September 27, 2018
By Abigail Abrams
When Christine Blasey Ford testified on Thursday in front of the Senate Judiciary Committee about her accusation that Supreme Court nominee Brett Kavanaugh sexually assaulted her 36 years ago, millions of Americans listened to her describe the intimate details of her alleged assault and the trauma she says she has lived with for decades since.
For many of those people, her words and the questions she was asked brought up personal memories. Some shared their experiences on social media, others talked to friends or co-workers and others called into news networks to publicly recall their incidents of assault. It turns out many people also called the National Sexual Assault Hotline looking for help.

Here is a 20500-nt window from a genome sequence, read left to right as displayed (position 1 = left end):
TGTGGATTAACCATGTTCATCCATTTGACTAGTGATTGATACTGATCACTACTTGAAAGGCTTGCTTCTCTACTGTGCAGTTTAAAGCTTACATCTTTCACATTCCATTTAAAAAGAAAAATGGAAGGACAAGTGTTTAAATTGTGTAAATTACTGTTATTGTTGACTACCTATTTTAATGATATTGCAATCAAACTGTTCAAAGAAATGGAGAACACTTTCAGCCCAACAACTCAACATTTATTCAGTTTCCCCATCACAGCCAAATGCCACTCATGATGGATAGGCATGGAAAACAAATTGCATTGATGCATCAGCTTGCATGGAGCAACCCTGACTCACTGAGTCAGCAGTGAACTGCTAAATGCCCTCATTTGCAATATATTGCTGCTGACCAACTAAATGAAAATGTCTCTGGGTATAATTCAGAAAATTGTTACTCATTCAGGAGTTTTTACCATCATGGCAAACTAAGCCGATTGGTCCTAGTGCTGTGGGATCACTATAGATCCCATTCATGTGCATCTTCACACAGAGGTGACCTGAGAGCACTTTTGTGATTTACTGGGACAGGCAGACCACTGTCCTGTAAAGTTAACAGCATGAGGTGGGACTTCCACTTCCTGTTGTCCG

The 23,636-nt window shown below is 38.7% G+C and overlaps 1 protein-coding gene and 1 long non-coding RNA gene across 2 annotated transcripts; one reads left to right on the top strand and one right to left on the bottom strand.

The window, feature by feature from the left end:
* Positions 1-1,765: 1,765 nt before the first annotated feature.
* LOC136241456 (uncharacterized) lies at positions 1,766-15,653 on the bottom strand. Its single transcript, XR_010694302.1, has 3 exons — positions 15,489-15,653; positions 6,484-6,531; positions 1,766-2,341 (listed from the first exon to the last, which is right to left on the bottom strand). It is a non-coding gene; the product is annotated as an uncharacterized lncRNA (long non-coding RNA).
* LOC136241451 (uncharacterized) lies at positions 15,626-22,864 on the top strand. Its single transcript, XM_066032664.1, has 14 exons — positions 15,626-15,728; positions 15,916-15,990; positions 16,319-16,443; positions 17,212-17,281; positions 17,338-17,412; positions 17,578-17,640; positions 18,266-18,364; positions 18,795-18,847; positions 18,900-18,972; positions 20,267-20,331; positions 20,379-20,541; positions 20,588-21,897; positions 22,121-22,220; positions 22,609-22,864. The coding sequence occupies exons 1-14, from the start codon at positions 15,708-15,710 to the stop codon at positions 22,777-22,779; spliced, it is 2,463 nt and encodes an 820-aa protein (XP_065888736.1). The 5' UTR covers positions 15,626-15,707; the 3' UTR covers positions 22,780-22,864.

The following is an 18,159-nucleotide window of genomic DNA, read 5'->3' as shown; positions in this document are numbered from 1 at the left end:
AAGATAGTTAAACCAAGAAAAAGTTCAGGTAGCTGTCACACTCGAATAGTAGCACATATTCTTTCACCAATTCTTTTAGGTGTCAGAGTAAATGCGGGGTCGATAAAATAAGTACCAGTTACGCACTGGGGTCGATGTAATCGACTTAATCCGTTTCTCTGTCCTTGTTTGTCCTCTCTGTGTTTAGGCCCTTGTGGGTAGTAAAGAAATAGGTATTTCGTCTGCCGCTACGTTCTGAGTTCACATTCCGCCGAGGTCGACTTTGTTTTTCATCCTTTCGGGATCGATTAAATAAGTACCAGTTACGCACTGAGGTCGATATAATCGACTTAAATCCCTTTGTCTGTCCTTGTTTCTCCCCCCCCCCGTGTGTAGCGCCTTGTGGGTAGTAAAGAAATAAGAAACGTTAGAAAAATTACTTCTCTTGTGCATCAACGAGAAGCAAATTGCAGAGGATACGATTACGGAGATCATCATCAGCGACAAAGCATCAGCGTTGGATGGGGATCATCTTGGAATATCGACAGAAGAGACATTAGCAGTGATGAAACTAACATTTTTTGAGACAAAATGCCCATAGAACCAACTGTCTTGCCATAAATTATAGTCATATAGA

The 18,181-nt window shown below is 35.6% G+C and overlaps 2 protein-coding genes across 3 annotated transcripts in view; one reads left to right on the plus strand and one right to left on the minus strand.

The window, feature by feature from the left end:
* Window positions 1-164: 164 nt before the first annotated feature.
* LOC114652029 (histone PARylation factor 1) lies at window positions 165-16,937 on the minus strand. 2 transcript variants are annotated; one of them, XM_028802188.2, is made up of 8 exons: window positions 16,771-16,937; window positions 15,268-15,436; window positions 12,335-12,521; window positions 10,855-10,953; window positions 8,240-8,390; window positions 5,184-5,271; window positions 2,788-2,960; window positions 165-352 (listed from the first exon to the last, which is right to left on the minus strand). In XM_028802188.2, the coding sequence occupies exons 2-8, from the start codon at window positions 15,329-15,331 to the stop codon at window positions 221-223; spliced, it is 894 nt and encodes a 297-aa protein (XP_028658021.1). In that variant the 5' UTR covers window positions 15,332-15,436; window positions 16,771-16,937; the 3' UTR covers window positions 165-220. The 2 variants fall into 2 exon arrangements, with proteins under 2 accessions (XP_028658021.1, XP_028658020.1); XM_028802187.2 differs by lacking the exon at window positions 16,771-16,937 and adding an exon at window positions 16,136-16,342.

The National Sexual Assault Hotline saw a 147 percent increase in calls on Thursday compared with a normal weekday on which sexual assault did not dominate the news, according to RAINN, a large anti-sexual violence organization that administers the hotline.
The organization told TIME it often sees an uptick in survivors asking for help when sexual assault is in the news.
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